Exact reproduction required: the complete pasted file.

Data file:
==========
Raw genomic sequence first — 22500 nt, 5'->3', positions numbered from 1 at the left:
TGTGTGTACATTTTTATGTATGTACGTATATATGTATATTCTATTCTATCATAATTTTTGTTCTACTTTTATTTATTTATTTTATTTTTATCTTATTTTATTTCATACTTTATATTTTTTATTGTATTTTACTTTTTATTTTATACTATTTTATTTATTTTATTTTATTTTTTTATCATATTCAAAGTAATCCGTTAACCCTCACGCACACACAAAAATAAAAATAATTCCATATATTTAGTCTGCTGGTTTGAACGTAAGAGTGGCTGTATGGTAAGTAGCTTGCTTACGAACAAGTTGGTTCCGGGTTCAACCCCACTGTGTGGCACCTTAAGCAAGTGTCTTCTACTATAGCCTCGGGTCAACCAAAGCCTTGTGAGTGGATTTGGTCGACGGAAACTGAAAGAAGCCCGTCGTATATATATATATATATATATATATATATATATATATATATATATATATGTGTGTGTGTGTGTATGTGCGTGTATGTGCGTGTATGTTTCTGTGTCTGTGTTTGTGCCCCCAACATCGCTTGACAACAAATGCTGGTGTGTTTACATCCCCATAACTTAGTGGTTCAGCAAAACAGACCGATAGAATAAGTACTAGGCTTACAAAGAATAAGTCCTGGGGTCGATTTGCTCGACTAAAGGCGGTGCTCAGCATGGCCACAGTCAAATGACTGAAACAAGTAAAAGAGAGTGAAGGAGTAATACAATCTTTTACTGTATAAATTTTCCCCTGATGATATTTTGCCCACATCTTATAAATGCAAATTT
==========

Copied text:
Raw genomic sequence first — 22500 nt, 5'->3', positions numbered from 1 at the left:
TGTGTGTACATTTTTATGTATGTACGTATATATGTATATTCTATTCTATCATAATTTTTGTTCTACTTTTATTTATTTATTTTATTTTTATCTTATTTTATTTCATACTTTATATTTTTTATTGTATTTTACTTTTTATTTTATACTATTTTATTTATTTTATTTTATTTTTTTATCATATTCAAAGTAATCCGTTAACCCTCACGCACACACAAAAATAAAAATAATTCCATATATTTAGTCTGCTGGTTTGAACGTAAGAGTGGCTGTATGGTAAGTAGCTTGCTTACGAACAAGTTGGTTCCGGGTTCAACCCCACTGTGTGGCACCTTAAGCAAGTGTCTTCTACTATAGCCTCGGGTCAACCAAAGCCTTGTGAGTGGATTTGGTCGACGGAAACTGAAAGAAGCCCGTCGTATATATATATATATATATATATATATATATATATATATATATATATATGTGTGTGTGTGTGTATGTGCGTGTATGTGCGTGTATGTTTCTGTGTCTGTGTTTGTGCCCCCAACATCGCTTGACAACAAATGCTGGTGTGTTTACATCCCCATAACTTAGTGGTTCAGCAAAACAGACCGATAGAATAAGTACTAGGCTTACAAAGAATAAGTCCTGGGGTCGATTTGCTCGACTAAAGGCGGTGCTCAGCATGGCCACAGTCAAATGACTGAAACAAGTAAAAGAGAGTGAAGGAGTAATACAATCTTTTACTGTATAAATTTTCCCCTGATGATATTTTGCCCACATCTTATAAATGCAAATTT